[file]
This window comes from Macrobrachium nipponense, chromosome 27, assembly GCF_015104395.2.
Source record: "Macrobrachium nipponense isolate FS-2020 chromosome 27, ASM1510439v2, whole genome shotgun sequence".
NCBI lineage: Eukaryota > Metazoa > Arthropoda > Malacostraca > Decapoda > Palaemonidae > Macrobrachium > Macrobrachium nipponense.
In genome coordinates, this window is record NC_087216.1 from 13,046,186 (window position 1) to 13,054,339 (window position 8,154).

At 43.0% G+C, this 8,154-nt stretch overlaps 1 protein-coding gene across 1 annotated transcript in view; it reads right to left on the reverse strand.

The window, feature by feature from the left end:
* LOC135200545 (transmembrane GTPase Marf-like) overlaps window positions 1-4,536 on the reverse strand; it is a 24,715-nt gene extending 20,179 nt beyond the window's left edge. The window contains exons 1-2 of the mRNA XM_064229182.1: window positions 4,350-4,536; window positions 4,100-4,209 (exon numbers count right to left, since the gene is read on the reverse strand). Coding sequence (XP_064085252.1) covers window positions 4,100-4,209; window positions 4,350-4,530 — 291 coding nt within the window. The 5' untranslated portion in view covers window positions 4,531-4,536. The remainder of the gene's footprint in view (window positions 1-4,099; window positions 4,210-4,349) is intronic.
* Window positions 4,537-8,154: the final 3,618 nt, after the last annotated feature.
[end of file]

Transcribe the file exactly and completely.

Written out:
This window comes from Macrobrachium nipponense, chromosome 27, assembly GCF_015104395.2.
Source record: "Macrobrachium nipponense isolate FS-2020 chromosome 27, ASM1510439v2, whole genome shotgun sequence".
NCBI lineage: Eukaryota > Metazoa > Arthropoda > Malacostraca > Decapoda > Palaemonidae > Macrobrachium > Macrobrachium nipponense.
In genome coordinates, this window is record NC_087216.1 from 13,046,186 (window position 1) to 13,054,339 (window position 8,154).

At 43.0% G+C, this 8,154-nt stretch overlaps 1 protein-coding gene across 1 annotated transcript in view; it reads right to left on the reverse strand.

The window, feature by feature from the left end:
* LOC135200545 (transmembrane GTPase Marf-like) overlaps window positions 1-4,536 on the reverse strand; it is a 24,715-nt gene extending 20,179 nt beyond the window's left edge. The window contains exons 1-2 of the mRNA XM_064229182.1: window positions 4,350-4,536; window positions 4,100-4,209 (exon numbers count right to left, since the gene is read on the reverse strand). Coding sequence (XP_064085252.1) covers window positions 4,100-4,209; window positions 4,350-4,530 — 291 coding nt within the window. The 5' untranslated portion in view covers window positions 4,531-4,536. The remainder of the gene's footprint in view (window positions 1-4,099; window positions 4,210-4,349) is intronic.
* Window positions 4,537-8,154: the final 3,618 nt, after the last annotated feature.